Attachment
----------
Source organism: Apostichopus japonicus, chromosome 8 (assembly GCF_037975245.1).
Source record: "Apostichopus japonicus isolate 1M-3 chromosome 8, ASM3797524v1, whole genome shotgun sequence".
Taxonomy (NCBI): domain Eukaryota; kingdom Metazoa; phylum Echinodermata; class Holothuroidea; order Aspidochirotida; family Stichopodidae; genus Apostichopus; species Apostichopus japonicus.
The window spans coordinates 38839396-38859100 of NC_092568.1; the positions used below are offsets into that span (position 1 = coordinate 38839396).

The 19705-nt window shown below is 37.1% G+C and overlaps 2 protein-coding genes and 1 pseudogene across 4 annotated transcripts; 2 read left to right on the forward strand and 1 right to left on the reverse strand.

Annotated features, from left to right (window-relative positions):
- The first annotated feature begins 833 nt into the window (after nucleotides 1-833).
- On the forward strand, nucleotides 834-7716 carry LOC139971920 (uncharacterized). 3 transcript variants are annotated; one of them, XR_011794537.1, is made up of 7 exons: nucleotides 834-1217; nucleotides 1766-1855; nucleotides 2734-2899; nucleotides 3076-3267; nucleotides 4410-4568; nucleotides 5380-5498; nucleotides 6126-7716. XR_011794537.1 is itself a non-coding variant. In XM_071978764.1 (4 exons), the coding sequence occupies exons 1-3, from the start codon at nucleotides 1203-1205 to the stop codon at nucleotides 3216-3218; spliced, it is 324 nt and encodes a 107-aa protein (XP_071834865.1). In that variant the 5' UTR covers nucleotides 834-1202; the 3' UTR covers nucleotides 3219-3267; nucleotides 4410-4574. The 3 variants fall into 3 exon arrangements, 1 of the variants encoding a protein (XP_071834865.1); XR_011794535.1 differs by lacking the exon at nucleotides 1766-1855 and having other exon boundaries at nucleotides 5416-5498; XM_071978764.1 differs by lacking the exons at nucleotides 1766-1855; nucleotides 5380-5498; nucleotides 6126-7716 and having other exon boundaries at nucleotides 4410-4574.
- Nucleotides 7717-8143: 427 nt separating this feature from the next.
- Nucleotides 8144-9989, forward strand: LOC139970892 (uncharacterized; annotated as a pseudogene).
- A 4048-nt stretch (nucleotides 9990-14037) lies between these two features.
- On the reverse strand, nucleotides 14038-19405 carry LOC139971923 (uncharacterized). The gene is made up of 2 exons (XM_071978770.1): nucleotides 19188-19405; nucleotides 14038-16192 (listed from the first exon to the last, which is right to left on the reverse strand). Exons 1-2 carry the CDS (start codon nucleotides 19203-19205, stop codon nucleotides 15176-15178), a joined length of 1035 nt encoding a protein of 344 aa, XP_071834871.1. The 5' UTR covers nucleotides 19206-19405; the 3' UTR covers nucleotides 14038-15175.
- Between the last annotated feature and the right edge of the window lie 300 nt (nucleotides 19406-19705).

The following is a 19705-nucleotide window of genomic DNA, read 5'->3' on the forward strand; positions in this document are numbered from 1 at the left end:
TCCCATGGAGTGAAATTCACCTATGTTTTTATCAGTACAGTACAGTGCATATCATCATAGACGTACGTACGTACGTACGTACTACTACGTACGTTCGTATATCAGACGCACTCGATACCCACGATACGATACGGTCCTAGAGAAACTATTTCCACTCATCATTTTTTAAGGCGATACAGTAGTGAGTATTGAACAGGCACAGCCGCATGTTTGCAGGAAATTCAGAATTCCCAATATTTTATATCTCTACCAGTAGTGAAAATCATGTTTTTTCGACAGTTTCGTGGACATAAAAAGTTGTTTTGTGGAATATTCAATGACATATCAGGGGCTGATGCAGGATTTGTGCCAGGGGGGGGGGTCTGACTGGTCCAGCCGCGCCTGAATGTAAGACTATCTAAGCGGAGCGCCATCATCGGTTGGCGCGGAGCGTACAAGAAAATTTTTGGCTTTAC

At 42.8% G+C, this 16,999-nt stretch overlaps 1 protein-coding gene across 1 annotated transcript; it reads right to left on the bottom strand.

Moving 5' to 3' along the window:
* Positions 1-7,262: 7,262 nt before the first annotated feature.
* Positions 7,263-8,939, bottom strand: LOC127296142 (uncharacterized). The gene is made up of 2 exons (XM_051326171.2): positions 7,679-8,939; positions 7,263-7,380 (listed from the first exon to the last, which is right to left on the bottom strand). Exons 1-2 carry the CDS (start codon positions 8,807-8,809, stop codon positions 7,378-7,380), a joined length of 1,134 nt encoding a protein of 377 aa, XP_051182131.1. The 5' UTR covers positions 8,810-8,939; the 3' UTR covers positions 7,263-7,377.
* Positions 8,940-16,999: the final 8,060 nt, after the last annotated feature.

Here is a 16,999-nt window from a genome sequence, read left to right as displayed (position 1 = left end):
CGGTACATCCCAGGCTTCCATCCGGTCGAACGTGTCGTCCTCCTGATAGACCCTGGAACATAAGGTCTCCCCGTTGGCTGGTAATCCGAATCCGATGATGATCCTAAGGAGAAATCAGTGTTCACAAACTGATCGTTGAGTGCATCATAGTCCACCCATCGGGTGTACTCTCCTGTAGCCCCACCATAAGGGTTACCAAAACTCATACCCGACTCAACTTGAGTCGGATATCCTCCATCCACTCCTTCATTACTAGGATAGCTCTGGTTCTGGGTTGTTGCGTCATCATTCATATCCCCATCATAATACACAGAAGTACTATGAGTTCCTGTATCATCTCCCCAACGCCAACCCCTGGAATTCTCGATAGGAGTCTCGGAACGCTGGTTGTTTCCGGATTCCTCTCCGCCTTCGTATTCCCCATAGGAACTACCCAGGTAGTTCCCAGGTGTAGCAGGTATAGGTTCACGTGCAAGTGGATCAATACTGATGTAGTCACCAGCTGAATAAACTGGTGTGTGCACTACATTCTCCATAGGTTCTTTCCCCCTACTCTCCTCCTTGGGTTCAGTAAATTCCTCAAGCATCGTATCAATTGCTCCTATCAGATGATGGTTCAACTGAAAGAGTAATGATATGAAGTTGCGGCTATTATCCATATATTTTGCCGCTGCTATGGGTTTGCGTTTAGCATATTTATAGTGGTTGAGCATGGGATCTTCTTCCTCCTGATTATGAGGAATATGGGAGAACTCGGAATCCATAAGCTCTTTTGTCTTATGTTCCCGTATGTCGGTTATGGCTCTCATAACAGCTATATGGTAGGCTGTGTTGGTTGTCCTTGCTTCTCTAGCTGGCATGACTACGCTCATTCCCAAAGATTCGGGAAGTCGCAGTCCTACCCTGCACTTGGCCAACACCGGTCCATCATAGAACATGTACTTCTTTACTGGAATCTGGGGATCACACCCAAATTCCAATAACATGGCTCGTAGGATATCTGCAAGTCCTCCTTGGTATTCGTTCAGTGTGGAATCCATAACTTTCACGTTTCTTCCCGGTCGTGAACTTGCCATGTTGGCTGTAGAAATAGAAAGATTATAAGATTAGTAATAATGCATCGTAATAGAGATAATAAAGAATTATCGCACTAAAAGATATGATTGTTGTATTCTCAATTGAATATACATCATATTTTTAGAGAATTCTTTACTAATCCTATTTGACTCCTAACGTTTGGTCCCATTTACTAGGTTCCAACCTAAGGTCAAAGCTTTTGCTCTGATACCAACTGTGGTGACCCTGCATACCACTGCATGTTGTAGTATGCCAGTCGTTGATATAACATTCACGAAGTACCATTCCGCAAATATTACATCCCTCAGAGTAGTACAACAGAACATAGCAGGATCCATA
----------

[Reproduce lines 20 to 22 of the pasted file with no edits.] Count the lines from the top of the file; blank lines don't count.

* Positions 8,940-16,999: the final 8,060 nt, after the last annotated feature.

Here is a 16,999-nt window from a genome sequence, read left to right as displayed (position 1 = left end):
CGGTACATCCCAGGCTTCCATCCGGTCGAACGTGTCGTCCTCCTGATAGACCCTGGAACATAAGGTCTCCCCGTTGGCTGGTAATCCGAATCCGATGATGATCCTAAGGAGAAATCAGTGTTCACAAACTGATCGTTGAGTGCATCATAGTCCACCCATCGGGTGTACTCTCCTGTAGCCCCACCATAAGGGTTACCAAAACTCATACCCGACTCAACTTGAGTCGGATATCCTCCATCCACTCCTTCATTACTAGGATAGCTCTGGTTCTGGGTTGTTGCGTCATCATTCATATCCCCATCATAATACACAGAAGTACTATGAGTTCCTGTATCATCTCCCCAACGCCAACCCCTGGAATTCTCGATAGGAGTCTCGGAACGCTGGTTGTTTCCGGATTCCTCTCCGCCTTCGTATTCCCCATAGGAACTACCCAGGTAGTTCCCAGGTGTAGCAGGTATAGGTTCACGTGCAAGTGGATCAATACTGATGTAGTCACCAGCTGAATAAACTGGTGTGTGCACTACATTCTCCATAGGTTCTTTCCCCCTACTCTCCTCCTTGGGTTCAGTAAATTCCTCAAGCATCGTATCAATTGCTCCTATCAGATGATGGTTCAACTGAAAGAGTAATGATATGAAGTTGCGGCTATTATCCATATATTTTGCCGCTGCTATGGGTTTGCGTTTAGCATATTTATAGTGGTTGAGCATGGGATCTTCTTCCTCCTGATTATGAGGAATATGGGAGAACTCGGAATCCATAAGCTCTTTTGTCTTATGTTCCCGTATGTCGGTTATGGCTCTCATAACAGCTATATGGTAGGCTGTGTTGGTTGTCCTTGCTTCTCTAGCTGGCATGACTACGCTCATTCCCAAAGATTCGGGAAGTCGCAGTCCTACCCTGCACTTGGCCAACACCGGTCCATCATAGAACATGTACTTCTTTACTGGAATCTGGGGATCACACCCAAATTCCAATAACATGGCTCGTAGGATATCTGCAAGTCCTCCTTGGTATTCGTTCAGTGTGGAATCCATAACTTTCACGTTTCTTCCCGGTCGTGAACTTGCCATGTTGGCTGTAGAAATAGAAAGATTATAAGATTAGTAATAATGCATCGTAATAGAGATAATAAAGAATTATCGCACTAAAAGATATGATTGTTGTATTCTCAATTGAATATACATCATATTTTTAGAGAATTCTTTACTAATCCTATTTGACTCCTAACGTTTGGTCCCATTTACTAGGTTCCAACCTAAGGTCAAAGCTTTTGCTCTGATACCAACTGTGGTGACCCTGCATACCACTGCATGTTGTAGTATGCCAGTCGTTGATATAACATTCACGAAGTACCATTCCGCAAATATTACATCCCTCAGAGTAGTACAACAGAACATAGCAGGATCCATA